At "Notre Dame Philosophical Reviews", Mark Phelan reviews "Elements of Moral Cognition: Rawls' Linguistic Analogy and the Cognitive Science of Moral and Legal Judgment" (Cambridge University Press, 2011) by John Mikhail
Review: "Elements of Moral Cognition"
In Elements of Moral Cognition, John Mikhail clarifies and attempts to vindicate John Rawls' linguistic analogy, according to which moral cognition is usefully modeled on Chomsky's account of linguistic cognition. In the first part of the book, Mikhail explicates key aspects of Chomsky's theory of language, shows how these have analogues in moral theory, and demonstrates Rawls' awareness of the isomorphism via key quotes from early works. In drawing out these analogies with linguistics, Mikhail suggests a new framework for moral theorizing. In the second part, Mikhail attempts to ground the empirical significance of this new framework by showing how it allows for a provisional description of "the mature individual's system of moral knowledge," and thereby explains a number of commonsense moral intuitions. In the third part, Mikhail shows how the new framework allows for forceful responses to some early criticisms of Rawls' linguistic analogy.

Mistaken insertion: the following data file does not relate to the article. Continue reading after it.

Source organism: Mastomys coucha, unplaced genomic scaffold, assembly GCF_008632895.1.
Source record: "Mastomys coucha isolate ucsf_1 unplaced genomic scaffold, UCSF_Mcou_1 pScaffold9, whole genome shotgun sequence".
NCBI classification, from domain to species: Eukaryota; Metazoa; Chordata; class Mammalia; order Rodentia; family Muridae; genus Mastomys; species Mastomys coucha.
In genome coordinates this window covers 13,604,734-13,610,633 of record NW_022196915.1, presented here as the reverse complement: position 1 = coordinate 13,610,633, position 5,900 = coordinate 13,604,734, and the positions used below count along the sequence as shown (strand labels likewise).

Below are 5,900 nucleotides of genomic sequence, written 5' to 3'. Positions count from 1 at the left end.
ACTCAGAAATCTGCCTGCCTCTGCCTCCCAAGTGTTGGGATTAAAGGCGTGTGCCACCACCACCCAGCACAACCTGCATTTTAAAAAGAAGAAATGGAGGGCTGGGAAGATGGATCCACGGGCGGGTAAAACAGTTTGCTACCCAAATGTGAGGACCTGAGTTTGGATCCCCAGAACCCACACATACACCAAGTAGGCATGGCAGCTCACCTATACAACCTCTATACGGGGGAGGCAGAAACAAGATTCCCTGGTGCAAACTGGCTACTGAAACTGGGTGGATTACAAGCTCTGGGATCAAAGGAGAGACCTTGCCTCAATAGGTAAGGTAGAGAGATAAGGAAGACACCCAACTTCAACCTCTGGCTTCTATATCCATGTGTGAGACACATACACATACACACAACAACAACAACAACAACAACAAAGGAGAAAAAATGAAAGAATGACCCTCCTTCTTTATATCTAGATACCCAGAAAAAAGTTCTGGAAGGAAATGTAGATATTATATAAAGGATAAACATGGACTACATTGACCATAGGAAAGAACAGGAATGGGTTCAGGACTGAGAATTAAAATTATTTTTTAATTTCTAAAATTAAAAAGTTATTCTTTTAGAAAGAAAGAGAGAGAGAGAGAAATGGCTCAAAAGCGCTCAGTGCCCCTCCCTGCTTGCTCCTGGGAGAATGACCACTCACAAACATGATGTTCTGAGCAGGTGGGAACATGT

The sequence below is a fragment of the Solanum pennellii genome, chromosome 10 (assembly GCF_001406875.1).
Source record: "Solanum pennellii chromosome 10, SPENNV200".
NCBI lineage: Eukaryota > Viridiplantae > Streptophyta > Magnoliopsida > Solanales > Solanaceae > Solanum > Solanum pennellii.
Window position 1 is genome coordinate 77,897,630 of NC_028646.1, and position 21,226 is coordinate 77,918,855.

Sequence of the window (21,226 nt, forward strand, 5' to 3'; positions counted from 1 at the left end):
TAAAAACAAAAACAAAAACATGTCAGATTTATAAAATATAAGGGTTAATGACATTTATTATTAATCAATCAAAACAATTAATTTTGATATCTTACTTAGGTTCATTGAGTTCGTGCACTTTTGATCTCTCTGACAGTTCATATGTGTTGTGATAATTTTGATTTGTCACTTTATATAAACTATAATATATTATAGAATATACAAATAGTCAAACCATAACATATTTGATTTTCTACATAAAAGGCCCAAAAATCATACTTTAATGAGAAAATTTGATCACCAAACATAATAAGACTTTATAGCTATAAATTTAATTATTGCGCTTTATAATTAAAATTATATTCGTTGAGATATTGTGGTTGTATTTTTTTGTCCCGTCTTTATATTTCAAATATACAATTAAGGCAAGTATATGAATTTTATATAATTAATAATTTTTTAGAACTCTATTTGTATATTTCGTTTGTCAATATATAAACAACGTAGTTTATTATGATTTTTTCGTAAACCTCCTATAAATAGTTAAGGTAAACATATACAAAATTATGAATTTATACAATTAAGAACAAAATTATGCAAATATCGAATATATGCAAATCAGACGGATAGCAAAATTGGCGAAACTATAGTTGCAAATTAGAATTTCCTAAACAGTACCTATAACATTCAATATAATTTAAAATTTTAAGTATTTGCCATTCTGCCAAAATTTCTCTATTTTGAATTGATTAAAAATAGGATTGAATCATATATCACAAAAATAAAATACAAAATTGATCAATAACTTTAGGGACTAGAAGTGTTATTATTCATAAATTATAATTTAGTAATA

This book is both enlightening and frustrating. It is incredibly well-informed and, consequently, incredibly dense. Press reviews for the book -- from Noam Chomsky, Gilbert Harman, and Frans De Waal -- accurately note the conceptual depth, careful execution, and great erudition with which Mikhail's central claims are developed. The text includes twenty-three epigraphs and only ten chapters. I worry that many readers will find the book overwhelming and tedious, wonder whether defending an analogy Rawls drew early in his career is worth all the effort, and abandon it midway. To abandon or ignore this book on that basis would be a mistake.
I look forward to seeing his future work on the topic. Despite its limitations, readers will learn a lot from Elements of Moral Cognition.
See my previous post on John Mikhail's book here (with links to some of his papers).